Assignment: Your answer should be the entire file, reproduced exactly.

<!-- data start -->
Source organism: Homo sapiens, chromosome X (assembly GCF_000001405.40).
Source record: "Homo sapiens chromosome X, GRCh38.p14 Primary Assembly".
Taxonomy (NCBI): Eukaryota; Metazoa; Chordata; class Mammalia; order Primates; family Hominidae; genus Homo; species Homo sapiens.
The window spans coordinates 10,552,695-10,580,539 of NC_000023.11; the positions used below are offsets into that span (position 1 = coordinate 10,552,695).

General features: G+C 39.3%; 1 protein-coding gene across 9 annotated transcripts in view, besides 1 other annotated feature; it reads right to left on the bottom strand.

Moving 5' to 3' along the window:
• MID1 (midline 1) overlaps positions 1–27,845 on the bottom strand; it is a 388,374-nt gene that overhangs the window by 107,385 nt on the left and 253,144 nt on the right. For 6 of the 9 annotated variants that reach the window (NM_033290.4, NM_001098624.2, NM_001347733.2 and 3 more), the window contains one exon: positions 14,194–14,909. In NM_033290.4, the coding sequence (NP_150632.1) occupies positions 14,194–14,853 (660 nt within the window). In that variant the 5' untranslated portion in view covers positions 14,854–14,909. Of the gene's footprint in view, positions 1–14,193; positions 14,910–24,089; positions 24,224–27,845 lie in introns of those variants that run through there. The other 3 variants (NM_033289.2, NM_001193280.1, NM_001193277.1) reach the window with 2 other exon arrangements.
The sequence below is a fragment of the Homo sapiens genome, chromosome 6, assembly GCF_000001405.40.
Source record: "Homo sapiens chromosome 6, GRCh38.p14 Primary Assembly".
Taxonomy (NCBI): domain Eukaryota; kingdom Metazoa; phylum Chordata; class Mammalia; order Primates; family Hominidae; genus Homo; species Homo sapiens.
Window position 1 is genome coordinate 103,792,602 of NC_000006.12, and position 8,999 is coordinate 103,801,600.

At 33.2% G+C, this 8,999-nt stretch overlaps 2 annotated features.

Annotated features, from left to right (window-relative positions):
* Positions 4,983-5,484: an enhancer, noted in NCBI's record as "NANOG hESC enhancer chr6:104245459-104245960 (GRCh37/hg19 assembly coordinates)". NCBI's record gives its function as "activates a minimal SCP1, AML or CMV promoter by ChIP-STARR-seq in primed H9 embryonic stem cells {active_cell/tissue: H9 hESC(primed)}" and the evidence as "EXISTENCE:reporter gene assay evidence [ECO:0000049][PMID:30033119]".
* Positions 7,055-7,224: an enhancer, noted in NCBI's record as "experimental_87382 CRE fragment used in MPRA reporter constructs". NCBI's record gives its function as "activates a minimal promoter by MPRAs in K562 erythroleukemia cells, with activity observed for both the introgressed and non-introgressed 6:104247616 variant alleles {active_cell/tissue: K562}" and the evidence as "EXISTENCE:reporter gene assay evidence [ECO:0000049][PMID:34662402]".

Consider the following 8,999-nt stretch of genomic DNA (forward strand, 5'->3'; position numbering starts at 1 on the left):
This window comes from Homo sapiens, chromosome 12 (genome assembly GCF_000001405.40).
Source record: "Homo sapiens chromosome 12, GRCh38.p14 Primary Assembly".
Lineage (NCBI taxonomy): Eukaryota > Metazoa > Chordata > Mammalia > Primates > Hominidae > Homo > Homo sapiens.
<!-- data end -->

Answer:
Source organism: Homo sapiens, chromosome X (assembly GCF_000001405.40).
Source record: "Homo sapiens chromosome X, GRCh38.p14 Primary Assembly".
Taxonomy (NCBI): Eukaryota; Metazoa; Chordata; class Mammalia; order Primates; family Hominidae; genus Homo; species Homo sapiens.
The window spans coordinates 10,552,695-10,580,539 of NC_000023.11; the positions used below are offsets into that span (position 1 = coordinate 10,552,695).

General features: G+C 39.3%; 1 protein-coding gene across 9 annotated transcripts in view, besides 1 other annotated feature; it reads right to left on the bottom strand.

Moving 5' to 3' along the window:
• MID1 (midline 1) overlaps positions 1–27,845 on the bottom strand; it is a 388,374-nt gene that overhangs the window by 107,385 nt on the left and 253,144 nt on the right. For 6 of the 9 annotated variants that reach the window (NM_033290.4, NM_001098624.2, NM_001347733.2 and 3 more), the window contains one exon: positions 14,194–14,909. In NM_033290.4, the coding sequence (NP_150632.1) occupies positions 14,194–14,853 (660 nt within the window). In that variant the 5' untranslated portion in view covers positions 14,854–14,909. Of the gene's footprint in view, positions 1–14,193; positions 14,910–24,089; positions 24,224–27,845 lie in introns of those variants that run through there. The other 3 variants (NM_033289.2, NM_001193280.1, NM_001193277.1) reach the window with 2 other exon arrangements.
The sequence below is a fragment of the Homo sapiens genome, chromosome 6, assembly GCF_000001405.40.
Source record: "Homo sapiens chromosome 6, GRCh38.p14 Primary Assembly".
Taxonomy (NCBI): domain Eukaryota; kingdom Metazoa; phylum Chordata; class Mammalia; order Primates; family Hominidae; genus Homo; species Homo sapiens.
Window position 1 is genome coordinate 103,792,602 of NC_000006.12, and position 8,999 is coordinate 103,801,600.

At 33.2% G+C, this 8,999-nt stretch overlaps 2 annotated features.

Annotated features, from left to right (window-relative positions):
* Positions 4,983-5,484: an enhancer, noted in NCBI's record as "NANOG hESC enhancer chr6:104245459-104245960 (GRCh37/hg19 assembly coordinates)". NCBI's record gives its function as "activates a minimal SCP1, AML or CMV promoter by ChIP-STARR-seq in primed H9 embryonic stem cells {active_cell/tissue: H9 hESC(primed)}" and the evidence as "EXISTENCE:reporter gene assay evidence [ECO:0000049][PMID:30033119]".
* Positions 7,055-7,224: an enhancer, noted in NCBI's record as "experimental_87382 CRE fragment used in MPRA reporter constructs". NCBI's record gives its function as "activates a minimal promoter by MPRAs in K562 erythroleukemia cells, with activity observed for both the introgressed and non-introgressed 6:104247616 variant alleles {active_cell/tissue: K562}" and the evidence as "EXISTENCE:reporter gene assay evidence [ECO:0000049][PMID:34662402]".

Consider the following 8,999-nt stretch of genomic DNA (forward strand, 5'->3'; position numbering starts at 1 on the left):
This window comes from Homo sapiens, chromosome 12 (genome assembly GCF_000001405.40).
Source record: "Homo sapiens chromosome 12, GRCh38.p14 Primary Assembly".
Lineage (NCBI taxonomy): Eukaryota > Metazoa > Chordata > Mammalia > Primates > Hominidae > Homo > Homo sapiens.